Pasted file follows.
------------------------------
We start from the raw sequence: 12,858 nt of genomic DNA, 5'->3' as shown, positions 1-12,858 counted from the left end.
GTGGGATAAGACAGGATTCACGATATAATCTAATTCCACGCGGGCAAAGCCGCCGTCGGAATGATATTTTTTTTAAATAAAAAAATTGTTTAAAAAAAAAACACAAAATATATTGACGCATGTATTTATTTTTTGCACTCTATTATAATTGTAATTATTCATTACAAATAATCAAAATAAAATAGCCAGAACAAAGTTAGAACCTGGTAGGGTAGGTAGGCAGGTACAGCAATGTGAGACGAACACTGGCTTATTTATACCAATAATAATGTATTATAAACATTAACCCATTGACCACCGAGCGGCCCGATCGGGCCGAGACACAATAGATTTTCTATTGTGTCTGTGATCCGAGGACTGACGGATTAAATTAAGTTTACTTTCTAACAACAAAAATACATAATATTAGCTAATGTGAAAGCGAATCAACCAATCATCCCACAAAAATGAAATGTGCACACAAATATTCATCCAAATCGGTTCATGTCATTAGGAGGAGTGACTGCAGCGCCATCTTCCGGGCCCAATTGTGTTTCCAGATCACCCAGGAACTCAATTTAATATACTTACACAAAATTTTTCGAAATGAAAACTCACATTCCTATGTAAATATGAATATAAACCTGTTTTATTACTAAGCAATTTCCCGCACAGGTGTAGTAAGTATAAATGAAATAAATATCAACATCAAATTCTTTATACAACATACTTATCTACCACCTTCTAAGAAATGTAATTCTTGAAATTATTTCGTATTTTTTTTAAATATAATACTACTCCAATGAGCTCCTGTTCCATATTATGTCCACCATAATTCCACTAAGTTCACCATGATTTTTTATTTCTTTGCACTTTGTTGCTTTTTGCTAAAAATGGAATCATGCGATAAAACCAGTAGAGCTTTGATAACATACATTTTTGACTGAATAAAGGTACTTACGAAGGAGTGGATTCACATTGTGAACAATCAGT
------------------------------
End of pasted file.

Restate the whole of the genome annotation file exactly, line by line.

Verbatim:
We start from the raw sequence: 12,858 nt of genomic DNA, 5'->3' as shown, positions 1-12,858 counted from the left end.
GTGGGATAAGACAGGATTCACGATATAATCTAATTCCACGCGGGCAAAGCCGCCGTCGGAATGATATTTTTTTTAAATAAAAAAATTGTTTAAAAAAAAAACACAAAATATATTGACGCATGTATTTATTTTTTGCACTCTATTATAATTGTAATTATTCATTACAAATAATCAAAATAAAATAGCCAGAACAAAGTTAGAACCTGGTAGGGTAGGTAGGCAGGTACAGCAATGTGAGACGAACACTGGCTTATTTATACCAATAATAATGTATTATAAACATTAACCCATTGACCACCGAGCGGCCCGATCGGGCCGAGACACAATAGATTTTCTATTGTGTCTGTGATCCGAGGACTGACGGATTAAATTAAGTTTACTTTCTAACAACAAAAATACATAATATTAGCTAATGTGAAAGCGAATCAACCAATCATCCCACAAAAATGAAATGTGCACACAAATATTCATCCAAATCGGTTCATGTCATTAGGAGGAGTGACTGCAGCGCCATCTTCCGGGCCCAATTGTGTTTCCAGATCACCCAGGAACTCAATTTAATATACTTACACAAAATTTTTCGAAATGAAAACTCACATTCCTATGTAAATATGAATATAAACCTGTTTTATTACTAAGCAATTTCCCGCACAGGTGTAGTAAGTATAAATGAAATAAATATCAACATCAAATTCTTTATACAACATACTTATCTACCACCTTCTAAGAAATGTAATTCTTGAAATTATTTCGTATTTTTTTTAAATATAATACTACTCCAATGAGCTCCTGTTCCATATTATGTCCACCATAATTCCACTAAGTTCACCATGATTTTTTATTTCTTTGCACTTTGTTGCTTTTTGCTAAAAATGGAATCATGCGATAAAACCAGTAGAGCTTTGATAACATACATTTTTGACTGAATAAAGGTACTTACGAAGGAGTGGATTCACATTGTGAACAATCAGT